Curry's paradox is a serious problem for logicians who are interested in developing formal languages that are "semantically closed" (i.e. that can express their own semantics). The paradox relies on the seemingly obvious principle of contraction:

- .

There are ways of using non-normal worlds in a semantical system that invalidate contraction. Moreover, these methods can be given a reasonable philosophical justification by construing non-normal worlds as worlds at which "the laws of logic fail."

A counternecessary statement is a counterfactual conditional whose antecedent is not merely false, but *necessarily* so (or whose consequent is necessarily true).

For the sake of argument, assume that either (or both) of the following are the case:

- 1. Intuitionism is false.
- 2. The law of excluded middle is true.

Presumably each of these statements is such that if it is true (false), then it is necessarily true (false).

Thus one (or both) of the following is being assumed:

- 1′. Intuitionism is false at every possible world.
- 2′. The law of excluded middle is true at every possible world.

Now consider the following:

- 3. If intuitionism is true, then the law of excluded middle holds.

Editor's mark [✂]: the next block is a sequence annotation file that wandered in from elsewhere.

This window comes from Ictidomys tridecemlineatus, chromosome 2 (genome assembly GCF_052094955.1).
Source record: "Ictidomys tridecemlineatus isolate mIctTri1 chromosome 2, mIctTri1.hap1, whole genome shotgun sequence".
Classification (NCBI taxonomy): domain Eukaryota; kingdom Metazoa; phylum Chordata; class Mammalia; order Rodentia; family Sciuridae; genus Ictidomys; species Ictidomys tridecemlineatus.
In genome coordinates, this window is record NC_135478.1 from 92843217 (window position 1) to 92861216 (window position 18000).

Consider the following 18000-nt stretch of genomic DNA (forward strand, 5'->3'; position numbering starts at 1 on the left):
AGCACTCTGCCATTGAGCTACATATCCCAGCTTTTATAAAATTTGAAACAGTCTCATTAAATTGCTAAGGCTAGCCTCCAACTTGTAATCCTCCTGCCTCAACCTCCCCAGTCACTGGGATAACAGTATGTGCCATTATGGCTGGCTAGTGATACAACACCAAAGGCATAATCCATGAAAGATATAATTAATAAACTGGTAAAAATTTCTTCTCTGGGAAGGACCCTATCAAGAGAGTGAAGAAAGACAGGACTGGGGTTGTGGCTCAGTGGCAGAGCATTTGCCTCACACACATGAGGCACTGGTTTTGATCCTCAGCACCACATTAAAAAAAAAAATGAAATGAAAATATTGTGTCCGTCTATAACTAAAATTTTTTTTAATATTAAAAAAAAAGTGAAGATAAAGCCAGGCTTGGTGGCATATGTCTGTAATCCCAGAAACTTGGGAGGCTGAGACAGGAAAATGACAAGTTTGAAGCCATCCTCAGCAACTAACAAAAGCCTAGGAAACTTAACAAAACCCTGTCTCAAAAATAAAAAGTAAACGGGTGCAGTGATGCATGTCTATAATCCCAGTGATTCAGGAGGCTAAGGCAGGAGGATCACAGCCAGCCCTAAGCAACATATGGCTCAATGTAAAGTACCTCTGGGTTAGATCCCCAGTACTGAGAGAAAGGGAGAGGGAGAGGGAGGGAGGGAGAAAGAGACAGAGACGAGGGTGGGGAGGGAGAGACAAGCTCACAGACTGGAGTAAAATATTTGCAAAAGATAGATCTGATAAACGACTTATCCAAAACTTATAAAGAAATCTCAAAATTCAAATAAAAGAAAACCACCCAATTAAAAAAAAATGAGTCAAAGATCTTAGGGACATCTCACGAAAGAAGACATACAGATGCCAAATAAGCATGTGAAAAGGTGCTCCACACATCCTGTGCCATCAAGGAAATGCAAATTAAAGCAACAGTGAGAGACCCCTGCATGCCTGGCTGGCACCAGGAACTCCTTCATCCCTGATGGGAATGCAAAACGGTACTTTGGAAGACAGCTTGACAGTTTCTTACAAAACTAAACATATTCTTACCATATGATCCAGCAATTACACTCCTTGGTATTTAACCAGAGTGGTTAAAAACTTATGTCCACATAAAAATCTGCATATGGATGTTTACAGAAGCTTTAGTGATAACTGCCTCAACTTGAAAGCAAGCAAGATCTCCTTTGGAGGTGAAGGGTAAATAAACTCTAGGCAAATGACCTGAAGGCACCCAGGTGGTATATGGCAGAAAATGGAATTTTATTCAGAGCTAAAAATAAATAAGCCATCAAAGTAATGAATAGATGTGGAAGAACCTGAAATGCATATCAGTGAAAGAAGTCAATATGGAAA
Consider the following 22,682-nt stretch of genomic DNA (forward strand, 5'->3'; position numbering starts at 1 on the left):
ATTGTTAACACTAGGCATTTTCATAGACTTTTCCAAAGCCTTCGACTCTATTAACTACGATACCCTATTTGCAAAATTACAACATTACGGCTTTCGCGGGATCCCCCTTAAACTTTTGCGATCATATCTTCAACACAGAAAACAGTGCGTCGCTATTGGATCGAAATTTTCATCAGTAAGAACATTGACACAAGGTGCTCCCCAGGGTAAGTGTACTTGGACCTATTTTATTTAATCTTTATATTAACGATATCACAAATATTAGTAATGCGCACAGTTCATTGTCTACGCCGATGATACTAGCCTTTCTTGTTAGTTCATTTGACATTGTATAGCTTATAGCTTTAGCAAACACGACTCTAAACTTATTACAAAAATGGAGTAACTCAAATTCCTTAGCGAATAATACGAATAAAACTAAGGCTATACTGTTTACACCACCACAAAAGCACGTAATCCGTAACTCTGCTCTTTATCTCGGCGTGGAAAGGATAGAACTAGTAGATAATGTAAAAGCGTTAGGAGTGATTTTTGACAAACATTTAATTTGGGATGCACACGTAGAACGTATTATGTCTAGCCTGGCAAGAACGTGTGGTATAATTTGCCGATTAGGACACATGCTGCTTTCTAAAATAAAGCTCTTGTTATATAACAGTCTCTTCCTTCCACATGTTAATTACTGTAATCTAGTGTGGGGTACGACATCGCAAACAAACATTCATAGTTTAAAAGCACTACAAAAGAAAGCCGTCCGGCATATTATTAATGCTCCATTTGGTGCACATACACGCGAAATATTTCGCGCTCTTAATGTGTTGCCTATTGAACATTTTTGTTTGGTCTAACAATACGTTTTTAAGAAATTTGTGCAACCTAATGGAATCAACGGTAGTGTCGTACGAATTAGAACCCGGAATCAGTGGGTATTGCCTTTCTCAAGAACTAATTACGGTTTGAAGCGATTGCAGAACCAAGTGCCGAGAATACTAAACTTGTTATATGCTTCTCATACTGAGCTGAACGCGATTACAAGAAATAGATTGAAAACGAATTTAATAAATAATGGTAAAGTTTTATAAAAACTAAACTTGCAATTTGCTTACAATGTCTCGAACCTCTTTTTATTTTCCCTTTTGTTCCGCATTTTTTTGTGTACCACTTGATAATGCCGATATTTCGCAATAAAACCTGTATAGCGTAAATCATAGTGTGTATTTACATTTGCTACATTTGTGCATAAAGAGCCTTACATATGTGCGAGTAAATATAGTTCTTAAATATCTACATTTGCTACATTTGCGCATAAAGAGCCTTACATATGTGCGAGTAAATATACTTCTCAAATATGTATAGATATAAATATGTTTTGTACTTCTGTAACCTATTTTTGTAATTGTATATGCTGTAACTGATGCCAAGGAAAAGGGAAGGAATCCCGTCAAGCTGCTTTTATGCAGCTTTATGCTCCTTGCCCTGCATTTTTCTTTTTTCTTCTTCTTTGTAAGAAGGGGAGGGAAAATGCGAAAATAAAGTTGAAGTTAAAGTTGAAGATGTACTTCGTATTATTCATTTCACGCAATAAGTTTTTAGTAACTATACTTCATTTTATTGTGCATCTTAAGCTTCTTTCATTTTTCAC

This is intuitively false, as one of the fundamental tenets of intuitionism is precisely that the LEM *does not* hold. Suppose this statement is cashed out as:

- 3′. Every possible world at which intuitionism is true is a possible world at which the law of excluded middle holds true.

This holds vacuously, given either (1′) or (2′).

Now suppose impossible worlds are considered in addition to possible ones. It is
compatible with (1′) that there are *impossible* worlds at which intuitionism is true, and with (2′) that there are *impossible* worlds at which the LEM is false. This yields the interpretation:

- 3*. Every (possible or impossible) world at which intuitionism is true is a (possible or impossible) world at which the law of excluded middle holds.

This does not seem to be the case, for intuitively there are *impossible* worlds at which intuitionism is true and the law of excluded middle does not hold.